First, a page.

Another good thing about cross is that it's pretty easy to get into races. You maybe pre-register for some races, but you should be able to show up on the day and find a class to race in. Promoters, if we find that two or three of our fields are filling up before the race, we need to consider opening up another field to take overflow. You shouldn't have to sit there at 9:30 on a Tuesday night, clicking "refresh" and hoping to get registered 60 days before an event. That's a key feature of Cat 4/5 roadracing, and it blows.
But maybe the most important part of keeping cross fun will be to dedicate ourselves as racers to having fun. How do we do this? Easy. Select a couple races this year that are going to be misery-free zones.
You heard me. I know we all have "A" race goals - a win at a rival club's event, a great finish on a course that particularly suits us, a great showing on the weekend the parents are going to be in town. But most of the other races are B or C races. You should race those hard - but pick a couple of them that will be your designated fun zones. Commit yourself to spending the day and cheering for others, working the pits for teammates, drinking a Chimay or two, taking some pictures, chatting with people from other teams, hanging out with friends, screwing off, being grateful for whatever result you got, win, lose or DNF, and generally maximizing your fun quotient.
Want to know what the most fun race was for me last year? Ed Sander. It was wicked muddy, and the mud section in the lilly ponds wasn't much fun at all. But the rest of the course? Awesome. I hammered it on the flats, moved up nicely through the field... then crashed repeatedly on the back side. Sure, I'd fly past people... then crash. I even crashed twice in front of Joe Jefferson, which earned me some cracks he must have been saving up for a year, since I'd last crashed in front of him. Fortunately, I was able to laugh about the whole thing - thank goodness, because after the seventh or eighth crash, it was pretty laughable and I had lost 20 or 30 hard-earned places that I wasn't going to be able to claw back. I could laugh because I had no expectations for the race. I rode really well, and crashed only because I was working it really hard, and getting blasted in the mud. Despite the misery of crashing, it's the one race I remember from last year as a great, great time. I raced with total abandon, crashed, and laughed, then hung out with friends. When I look back on last year, that is the race that made it all worthwhile. Other super fun races like DCCX were in the same category for me, just a great time.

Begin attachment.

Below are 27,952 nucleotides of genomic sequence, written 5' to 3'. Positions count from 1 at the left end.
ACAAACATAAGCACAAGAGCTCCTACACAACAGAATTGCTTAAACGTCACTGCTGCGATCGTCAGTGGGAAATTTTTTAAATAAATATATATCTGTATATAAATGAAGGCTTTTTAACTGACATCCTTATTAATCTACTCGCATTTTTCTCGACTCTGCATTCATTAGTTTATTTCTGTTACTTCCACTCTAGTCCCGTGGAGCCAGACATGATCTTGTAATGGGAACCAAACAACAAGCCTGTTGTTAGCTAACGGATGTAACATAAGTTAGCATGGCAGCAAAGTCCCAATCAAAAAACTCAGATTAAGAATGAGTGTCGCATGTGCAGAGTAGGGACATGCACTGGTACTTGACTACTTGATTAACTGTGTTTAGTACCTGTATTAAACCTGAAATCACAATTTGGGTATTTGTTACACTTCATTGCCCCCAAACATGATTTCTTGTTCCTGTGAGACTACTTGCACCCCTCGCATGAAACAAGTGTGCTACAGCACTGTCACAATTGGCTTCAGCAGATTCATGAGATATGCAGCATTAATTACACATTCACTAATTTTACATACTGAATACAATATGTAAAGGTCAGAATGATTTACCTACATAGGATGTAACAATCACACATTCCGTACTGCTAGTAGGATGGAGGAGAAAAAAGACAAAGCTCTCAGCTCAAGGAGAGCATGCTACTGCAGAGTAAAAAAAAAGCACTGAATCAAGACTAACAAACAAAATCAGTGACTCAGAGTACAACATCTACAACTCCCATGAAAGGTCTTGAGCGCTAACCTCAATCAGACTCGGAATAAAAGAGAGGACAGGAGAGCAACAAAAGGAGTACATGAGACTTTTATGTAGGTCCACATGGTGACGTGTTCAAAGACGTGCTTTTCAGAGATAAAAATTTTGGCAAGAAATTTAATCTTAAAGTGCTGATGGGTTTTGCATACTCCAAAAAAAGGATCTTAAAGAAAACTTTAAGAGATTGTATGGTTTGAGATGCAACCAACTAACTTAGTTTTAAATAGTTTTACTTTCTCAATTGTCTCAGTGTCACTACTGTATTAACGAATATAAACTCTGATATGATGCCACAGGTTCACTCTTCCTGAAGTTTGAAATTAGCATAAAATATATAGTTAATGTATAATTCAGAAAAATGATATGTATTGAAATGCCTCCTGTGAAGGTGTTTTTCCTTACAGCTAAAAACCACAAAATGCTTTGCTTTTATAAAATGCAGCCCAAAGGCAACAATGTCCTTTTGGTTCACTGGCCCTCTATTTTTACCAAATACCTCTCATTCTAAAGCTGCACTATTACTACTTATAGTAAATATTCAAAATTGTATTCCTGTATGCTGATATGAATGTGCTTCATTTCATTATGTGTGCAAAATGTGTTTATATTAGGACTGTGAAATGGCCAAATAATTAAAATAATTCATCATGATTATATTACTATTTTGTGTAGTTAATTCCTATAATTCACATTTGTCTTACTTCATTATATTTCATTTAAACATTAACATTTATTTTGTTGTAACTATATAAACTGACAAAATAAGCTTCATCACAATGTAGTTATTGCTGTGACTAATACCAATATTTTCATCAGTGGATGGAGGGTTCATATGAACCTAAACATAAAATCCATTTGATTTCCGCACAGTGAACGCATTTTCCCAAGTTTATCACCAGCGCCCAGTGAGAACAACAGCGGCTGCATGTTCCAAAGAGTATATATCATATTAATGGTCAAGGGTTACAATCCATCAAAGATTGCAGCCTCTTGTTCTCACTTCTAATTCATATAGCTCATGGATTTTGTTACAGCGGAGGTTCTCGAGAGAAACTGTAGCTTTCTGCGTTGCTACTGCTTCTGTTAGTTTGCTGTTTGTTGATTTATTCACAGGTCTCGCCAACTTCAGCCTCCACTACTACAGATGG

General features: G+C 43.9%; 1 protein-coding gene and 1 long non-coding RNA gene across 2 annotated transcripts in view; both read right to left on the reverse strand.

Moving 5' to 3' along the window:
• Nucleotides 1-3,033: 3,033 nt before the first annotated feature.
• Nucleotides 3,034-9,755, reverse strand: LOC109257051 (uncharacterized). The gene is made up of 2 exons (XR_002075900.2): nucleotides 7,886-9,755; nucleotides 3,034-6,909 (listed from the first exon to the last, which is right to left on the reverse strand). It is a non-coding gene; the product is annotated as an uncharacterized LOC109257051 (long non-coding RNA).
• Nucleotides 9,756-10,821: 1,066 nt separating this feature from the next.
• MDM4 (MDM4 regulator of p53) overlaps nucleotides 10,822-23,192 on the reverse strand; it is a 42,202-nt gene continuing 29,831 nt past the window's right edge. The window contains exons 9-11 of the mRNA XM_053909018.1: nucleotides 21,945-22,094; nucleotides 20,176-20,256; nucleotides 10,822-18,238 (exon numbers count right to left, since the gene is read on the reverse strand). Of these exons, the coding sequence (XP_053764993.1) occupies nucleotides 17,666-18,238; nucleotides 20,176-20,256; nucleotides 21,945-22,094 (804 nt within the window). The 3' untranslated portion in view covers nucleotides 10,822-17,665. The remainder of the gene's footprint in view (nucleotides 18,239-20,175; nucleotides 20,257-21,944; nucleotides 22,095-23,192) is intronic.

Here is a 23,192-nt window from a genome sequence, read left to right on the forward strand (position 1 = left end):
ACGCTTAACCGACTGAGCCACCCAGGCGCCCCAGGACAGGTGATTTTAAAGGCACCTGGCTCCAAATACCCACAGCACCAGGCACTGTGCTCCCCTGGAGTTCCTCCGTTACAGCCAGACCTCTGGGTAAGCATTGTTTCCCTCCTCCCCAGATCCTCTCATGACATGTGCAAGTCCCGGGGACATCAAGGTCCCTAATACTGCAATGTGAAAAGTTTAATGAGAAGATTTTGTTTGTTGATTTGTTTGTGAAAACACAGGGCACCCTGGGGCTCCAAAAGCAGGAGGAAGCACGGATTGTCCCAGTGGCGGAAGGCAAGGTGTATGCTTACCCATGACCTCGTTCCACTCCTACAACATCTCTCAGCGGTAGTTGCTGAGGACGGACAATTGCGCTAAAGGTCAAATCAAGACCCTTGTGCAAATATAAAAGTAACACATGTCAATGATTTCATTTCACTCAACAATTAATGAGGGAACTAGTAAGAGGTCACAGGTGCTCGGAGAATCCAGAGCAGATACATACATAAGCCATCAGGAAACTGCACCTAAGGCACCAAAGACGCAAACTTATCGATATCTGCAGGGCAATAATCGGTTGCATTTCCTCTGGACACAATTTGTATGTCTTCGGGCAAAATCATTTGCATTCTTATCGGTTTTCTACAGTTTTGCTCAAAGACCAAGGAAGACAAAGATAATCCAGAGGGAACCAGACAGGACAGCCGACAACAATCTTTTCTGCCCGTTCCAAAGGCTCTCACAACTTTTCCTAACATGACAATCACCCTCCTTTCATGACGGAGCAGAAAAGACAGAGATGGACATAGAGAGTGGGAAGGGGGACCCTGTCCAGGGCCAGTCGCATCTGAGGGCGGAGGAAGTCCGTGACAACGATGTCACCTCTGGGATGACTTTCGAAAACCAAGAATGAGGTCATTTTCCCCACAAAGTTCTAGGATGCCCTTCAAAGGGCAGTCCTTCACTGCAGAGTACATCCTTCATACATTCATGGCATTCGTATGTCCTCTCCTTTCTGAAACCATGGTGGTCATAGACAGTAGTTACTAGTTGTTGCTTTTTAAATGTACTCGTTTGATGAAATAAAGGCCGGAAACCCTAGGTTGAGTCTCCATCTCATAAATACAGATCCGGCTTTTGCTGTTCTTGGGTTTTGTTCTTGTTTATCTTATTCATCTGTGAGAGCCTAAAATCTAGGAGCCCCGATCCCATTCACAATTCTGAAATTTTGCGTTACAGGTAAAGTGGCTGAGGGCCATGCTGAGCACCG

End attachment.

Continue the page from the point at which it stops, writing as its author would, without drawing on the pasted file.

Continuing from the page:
Having fun at the races doesn't mean you have to slack off. Absolutely not - it wouldn't be cross if we didn't beat our brains out. What it does mean, is that if you are getting caught up in the competitiveness and the grind, you need to remind yourself to have some fun, and to make some fun with other racers. Get yourself an attitude adjustment, and learn to race with a smile on your face. Take joy in the racing and the cameraderie, win, finish, or DFL. Forget about the Monday-Friday hell you face, and appreciate the Saturday Hell for the good-time-in-disguise that it really is.
No, focusing on having fun probably won't save cross from dick-ification, that is a process we may not be able to stave off even if we try. But maybe if we get in the habit of having as much fun as possible, we can spread the fun to the new people coming into the sport, and hang on to this cool scene for a couple more years until the urge to turn it into just one more over-serious anal retentive cycling discipline has passed.
We're going to have to try to remember to have fun with this, until we learn to start acting like a bunch of children again.